Randomized trial of a novel game-based appointment system for a university hospital venereology unit: Study protocol

Elia Gabarron, J. Artur Serrano, Luis Fernandez, Rolf Wynn, Thomas Schopf

Research output: Contribution to journalArticle


Background: Chlamydia is the most common reportable sexually transmitted disease (STD) in Norway, and its incidence in the two northernmost counties has been disclosed to be nearly the double of the Norwegian average. The latest publicly available rates showed that 85.6% of the new cases were diagnosed in people under 29 years old. The information and communication technologies are among the most powerful influences in the lives of young people. The Internet can potentially represent a way to educate on sexual health and encourage young people, and especially youth, to be tested for STDs. If hospital websites include an easy and anonymous system for scheduling appointments with the clinic, it is possible that this could lead to an increase in the number of people tested for STDs. Methods: The purpose of the study is to assess the impact of a game-based appointment system on the frequency of consultations at a venereology unit and on the use of an educational web app. An A/B testing methodology is used. Users from the city of Tromsø, in North Norway, will be randomized to one of the two versions of the game-style web app on sexual health at www.sjekkdeg.no. Group A will have access to educational content only, while group B will have, in addition, access to a game-based appointment system with automatic prioritization. After one year of the trial, it will be analyzed if the game-based appointment system increases the number of consultations at the venereology unit and if health professionals deem the system useful. Discussion: This study will explore if facilitating the access to health services for youth through the use of a game-based appointment system integrated in a game-style web app on sexual health education can have an impact on appointment rates. Trial registration: The trial is registered at clinicaltrials.org under the identifier ClinicalTrials.gov NCT:02128620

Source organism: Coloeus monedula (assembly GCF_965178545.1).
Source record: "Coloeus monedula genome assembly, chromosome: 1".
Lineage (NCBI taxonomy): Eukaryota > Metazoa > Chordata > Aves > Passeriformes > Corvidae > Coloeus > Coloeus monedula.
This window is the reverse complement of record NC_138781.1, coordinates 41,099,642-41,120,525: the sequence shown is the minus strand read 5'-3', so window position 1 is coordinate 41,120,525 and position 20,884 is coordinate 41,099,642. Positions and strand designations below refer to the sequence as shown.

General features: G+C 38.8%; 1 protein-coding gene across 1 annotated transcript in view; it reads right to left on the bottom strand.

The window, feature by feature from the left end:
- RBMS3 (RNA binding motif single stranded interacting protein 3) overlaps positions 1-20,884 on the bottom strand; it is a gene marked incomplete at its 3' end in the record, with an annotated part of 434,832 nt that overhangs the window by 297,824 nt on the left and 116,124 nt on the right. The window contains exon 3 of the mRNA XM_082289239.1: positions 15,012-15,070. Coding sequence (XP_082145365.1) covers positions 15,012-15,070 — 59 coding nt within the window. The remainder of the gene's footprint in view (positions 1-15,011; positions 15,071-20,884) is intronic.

Original languageEnglish
Article number23
JournalBMC Medical Informatics and Decision Making
Issue number1
Publication statusPublished - 8 Apr 2015
Externally publishedYes



  • Adolescent
  • Chlamydia
  • Health education
  • Health information technologies
  • Health promotion
  • Internet
  • Public health informatics
  • Sexually transmitted diseases
  • Social media
  • Social network
  • Young adult

ASJC Scopus subject areas

  • Health Policy
  • Health Informatics

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